Moore said he is hiring and training record numbers of nurses. Assuming those nurses now getting orientation training stay at Munroe, Moore said, the hospital will be prepared for September, when snowbirds come back to the county. The hospital also hired its own paramedics to accept patients from the county's emergency workers and organized its staff better to improve ER efficiency, Moore said.
The hospitals are also again hiring licensed practical nurses to fill the RN void, Moore said.
In addition, the hospital is also working to assign beds to patients as soon as paramedics call in to let the hospital know they are on their way with a patient.
"As we continue to work on these changes we'll get this issue solved," Moore said.
Ocala Regional has 200 beds. West Marion has 94. Both are Ocala Health facilities, a division of Hospital Corporation of America. Randy McVay is the CEO of Ocala Health.
McVay told the commission his problem isn't staffing but capacity. In some cases, there just isn't enough room for patients.
To help fix that problem, Ocala Health is building a free-standing ER in Summerfield. The hospital also will transfer its patients to sister facilities to make room for more ill patients, or even to other HCA hospitals outside the county if patients and their families are willing, he said. West Marion is also building a new wing that will include 36 more patient rooms.
When the proposed ordinance was raised, Moore said: "If you look at the numbers, it's working ... . But we need a little more time."
Commissioners, with Commissioner Carl Zalak absent from the workshop, agreed to hold off charging the hospitals for the delays, but wants to continue to see improvements. Bryant will also meet with hospital officials each month to pore over the data.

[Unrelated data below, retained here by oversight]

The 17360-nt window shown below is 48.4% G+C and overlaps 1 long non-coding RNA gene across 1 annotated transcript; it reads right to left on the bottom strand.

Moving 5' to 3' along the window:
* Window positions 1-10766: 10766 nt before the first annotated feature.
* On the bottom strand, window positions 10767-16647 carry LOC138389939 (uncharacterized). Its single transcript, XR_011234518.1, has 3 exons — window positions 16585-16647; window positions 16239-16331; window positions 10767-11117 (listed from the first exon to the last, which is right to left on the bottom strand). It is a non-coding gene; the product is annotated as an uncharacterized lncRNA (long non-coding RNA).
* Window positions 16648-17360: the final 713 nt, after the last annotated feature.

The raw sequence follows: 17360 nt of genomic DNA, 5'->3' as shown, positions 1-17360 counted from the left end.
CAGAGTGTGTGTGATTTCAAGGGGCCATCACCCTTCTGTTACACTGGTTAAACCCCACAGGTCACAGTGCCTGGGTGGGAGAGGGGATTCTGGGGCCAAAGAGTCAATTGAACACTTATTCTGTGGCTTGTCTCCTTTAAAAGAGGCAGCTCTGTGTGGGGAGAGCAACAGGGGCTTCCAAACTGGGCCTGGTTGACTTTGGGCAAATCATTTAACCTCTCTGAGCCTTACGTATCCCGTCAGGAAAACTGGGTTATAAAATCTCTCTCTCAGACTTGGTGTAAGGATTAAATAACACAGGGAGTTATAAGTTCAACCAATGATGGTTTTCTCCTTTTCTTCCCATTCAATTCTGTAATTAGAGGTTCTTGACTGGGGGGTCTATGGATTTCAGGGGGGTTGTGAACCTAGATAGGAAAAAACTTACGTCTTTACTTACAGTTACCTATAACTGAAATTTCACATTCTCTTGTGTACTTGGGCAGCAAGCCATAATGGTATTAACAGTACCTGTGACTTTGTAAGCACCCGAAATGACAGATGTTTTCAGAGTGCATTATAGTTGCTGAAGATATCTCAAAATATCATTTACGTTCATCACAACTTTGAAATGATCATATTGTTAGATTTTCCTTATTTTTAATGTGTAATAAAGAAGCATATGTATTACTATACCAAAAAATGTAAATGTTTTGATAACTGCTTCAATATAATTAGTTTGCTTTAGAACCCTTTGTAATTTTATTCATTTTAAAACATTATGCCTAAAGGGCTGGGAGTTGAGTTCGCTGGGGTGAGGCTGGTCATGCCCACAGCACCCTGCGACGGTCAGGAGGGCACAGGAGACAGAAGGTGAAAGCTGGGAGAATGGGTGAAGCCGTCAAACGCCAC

But the decision to hold off wasn't made without first discussing other options.
"That's coming out of the county's budget," Commissioner Earl Arnett said of paramedics waiting at hospitals. "We have to implement something. We can't afford to continue paying this much money."
Fire Rescue officials at the meeting did not know the cost of excess wall time. Originally, when the county considered charging for bed delays, Bryant said hospitals had asked that they be fined only after the paramedics had been at the hospitals two hours or longer.
Commissioner David Moore said that the best way to make the hospitals solve the problem was to "smack them in the pocketbook." He said similar methods had worked in Alachua County.
Commissioner Stan McClain said the commission should hold off and implement fines later if need be.
"I'd much rather try to work with them than be in an adversarial relationship," he said. "It's about solving a problem. It's not about whacking someone over the head."
Danny Garcia, secretary of the Professional Firefighters of Marion County union, said the issue is complicated, and hospitals are not immune to staffing problems. He said the union's official position is that it looks for the county's senior management to work with the hospitals and resolve the problem.
But most rank-and-file emergency responders would recommend charging the hospitals now for the wall time. "That would at least motivate the hospitals to hire more staff," he said. "In some cases paramedics and EMTs are being utilized in lieu of proper staff at the hospitals."
-- Reach Fred Hiers at firstname.lastname@example.org and 352-867-4157.